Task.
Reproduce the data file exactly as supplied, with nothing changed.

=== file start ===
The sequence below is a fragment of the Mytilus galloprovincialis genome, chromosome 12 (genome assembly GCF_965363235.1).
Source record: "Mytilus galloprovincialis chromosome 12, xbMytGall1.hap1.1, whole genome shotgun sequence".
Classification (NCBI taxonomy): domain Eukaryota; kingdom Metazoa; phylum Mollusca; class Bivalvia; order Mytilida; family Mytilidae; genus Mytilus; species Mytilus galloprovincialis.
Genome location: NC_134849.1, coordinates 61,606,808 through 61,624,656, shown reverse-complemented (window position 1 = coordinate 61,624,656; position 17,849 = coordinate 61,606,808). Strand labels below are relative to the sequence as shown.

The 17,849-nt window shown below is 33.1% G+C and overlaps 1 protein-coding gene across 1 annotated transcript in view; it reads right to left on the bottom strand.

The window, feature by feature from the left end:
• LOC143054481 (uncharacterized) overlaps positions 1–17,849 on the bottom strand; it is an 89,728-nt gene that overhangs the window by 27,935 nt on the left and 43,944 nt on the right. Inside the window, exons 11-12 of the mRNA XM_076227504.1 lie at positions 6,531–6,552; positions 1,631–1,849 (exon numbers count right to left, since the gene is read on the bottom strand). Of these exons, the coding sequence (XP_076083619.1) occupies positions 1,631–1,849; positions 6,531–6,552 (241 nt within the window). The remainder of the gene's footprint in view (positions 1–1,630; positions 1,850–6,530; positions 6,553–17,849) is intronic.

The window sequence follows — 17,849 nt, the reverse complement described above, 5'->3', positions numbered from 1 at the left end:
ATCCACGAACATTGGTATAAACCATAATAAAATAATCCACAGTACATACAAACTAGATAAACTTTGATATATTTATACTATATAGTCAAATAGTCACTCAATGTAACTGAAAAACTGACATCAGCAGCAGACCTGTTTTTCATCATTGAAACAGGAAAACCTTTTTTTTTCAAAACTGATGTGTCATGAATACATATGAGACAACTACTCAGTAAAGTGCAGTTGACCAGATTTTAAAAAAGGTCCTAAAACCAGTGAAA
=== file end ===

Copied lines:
The sequence below is a fragment of the Mytilus galloprovincialis genome, chromosome 12 (genome assembly GCF_965363235.1).
Source record: "Mytilus galloprovincialis chromosome 12, xbMytGall1.hap1.1, whole genome shotgun sequence".
Classification (NCBI taxonomy): domain Eukaryota; kingdom Metazoa; phylum Mollusca; class Bivalvia; order Mytilida; family Mytilidae; genus Mytilus; species Mytilus galloprovincialis.
Genome location: NC_134849.1, coordinates 61,606,808 through 61,624,656, shown reverse-complemented (window position 1 = coordinate 61,624,656; position 17,849 = coordinate 61,606,808). Strand labels below are relative to the sequence as shown.

The 17,849-nt window shown below is 33.1% G+C and overlaps 1 protein-coding gene across 1 annotated transcript in view; it reads right to left on the bottom strand.

The window, feature by feature from the left end:
• LOC143054481 (uncharacterized) overlaps positions 1–17,849 on the bottom strand; it is an 89,728-nt gene that overhangs the window by 27,935 nt on the left and 43,944 nt on the right. Inside the window, exons 11-12 of the mRNA XM_076227504.1 lie at positions 6,531–6,552; positions 1,631–1,849 (exon numbers count right to left, since the gene is read on the bottom strand). Of these exons, the coding sequence (XP_076083619.1) occupies positions 1,631–1,849; positions 6,531–6,552 (241 nt within the window). The remainder of the gene's footprint in view (positions 1–1,630; positions 1,850–6,530; positions 6,553–17,849) is intronic.

The window sequence follows — 17,849 nt, the reverse complement described above, 5'->3', positions numbered from 1 at the left end:
ATCCACGAACATTGGTATAAACCATAATAAAATAATCCACAGTACATACAAACTAGATAAACTTTGATATATTTATACTATATAGTCAAATAGTCACTCAATGTAACTGAAAAACTGACATCAGCAGCAGACCTGTTTTTCATCATTGAAACAGGAAAACCTTTTTTTTTCAAAACTGATGTGTCATGAATACATATGAGACAACTACTCAGTAAAGTGCAGTTGACCAGATTTTAAAAAAGGTCCTAAAACCAGTGAAA